Not all carbohydrates are created equal. The food guide pyramid has actually shifted into giving us more insight on what “good” carbs and “bad” carbs are. Although the guide has made a shift, in my eyes, it still has its flaws. I have always subscribed to the idea that nutrition is NOT a one size fits all. Whether a carbohydrate is good or bad really depends on the person who is eating it and what their goals are. Certain carbohydrates are better for losing weight, while other carbs are for weight gain.
The system I have used for years now is the portion fix system by Autumn Calabrese. I have used this for weight-loss and maintenance. She also has plans for weight gain. In her system carbohydrates are identified by a yellow container. There is an entire list of different foods that can be put in the yellow container list and hint, it’s not just bread! It is a combination of grains, fruits, and vegetables (see the photo above). Most importantly the carbohydrates to avoid are those sugary sweet treats. Avoiding doesn’t mean eliminating these treats altogether, but rather enjoying them in moderation and balancing them out with the right portions of other foods. For example, the plan I follow allots for me to have two servings of carbohydrates a day. If I know I want to have a sweet treat or drink some wine, I allow myself to enjoy that and then use lettuce for my burger instead of a bun, or zucchini noodles for my pasta instead of more starchy noodle options like regular spaghetti or even a gluten-free option. Don’t be fooled, gluten-free options like quinoa pasta or rice noodles are amazing, but they are still full of carbohydrates.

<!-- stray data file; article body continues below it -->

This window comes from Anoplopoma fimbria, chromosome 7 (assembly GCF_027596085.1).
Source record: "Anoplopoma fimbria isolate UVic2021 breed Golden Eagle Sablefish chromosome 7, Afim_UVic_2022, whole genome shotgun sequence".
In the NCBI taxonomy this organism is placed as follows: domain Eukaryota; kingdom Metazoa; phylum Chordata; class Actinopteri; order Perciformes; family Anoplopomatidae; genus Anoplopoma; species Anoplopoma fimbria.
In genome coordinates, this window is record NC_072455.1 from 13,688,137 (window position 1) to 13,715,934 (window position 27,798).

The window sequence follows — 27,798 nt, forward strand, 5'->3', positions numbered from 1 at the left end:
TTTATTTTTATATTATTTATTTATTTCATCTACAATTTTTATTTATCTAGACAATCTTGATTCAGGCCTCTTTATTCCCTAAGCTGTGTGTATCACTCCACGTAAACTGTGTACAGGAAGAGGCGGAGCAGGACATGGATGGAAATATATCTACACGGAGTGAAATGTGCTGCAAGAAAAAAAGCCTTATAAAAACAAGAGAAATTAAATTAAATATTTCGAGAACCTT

No carb meal plans, good or bad?
Some people do no-carb meal plans altogether or a zero carb diet. While this can be effective for losing weight short term, in my opinion, it is not a long term healthy way to sustain weight-loss and a healthy diet. Many replacements or supplements for things like the Atkins diet are packed with fillers and chemicals. Also, of course, when we eliminate something specific from our diet that the body has become accustomed to, the body goes into shock and loses weight, but eventually, it gains it back. This is where yo-yo dieting begins. How many times have you heard of someone who stopped drinking soda or sugary drinks and then lost 10-15 pounds? This is amazing and clearly a healthy choice, but it is only part of the battle. What happens if that person drinks soda again, what happens if they don’t have a healthy diet or an exercise routine? Do you think they will maintain their weight-loss, or will their body adjust? Hint, it is very hard to outrun unhealthy nutrition.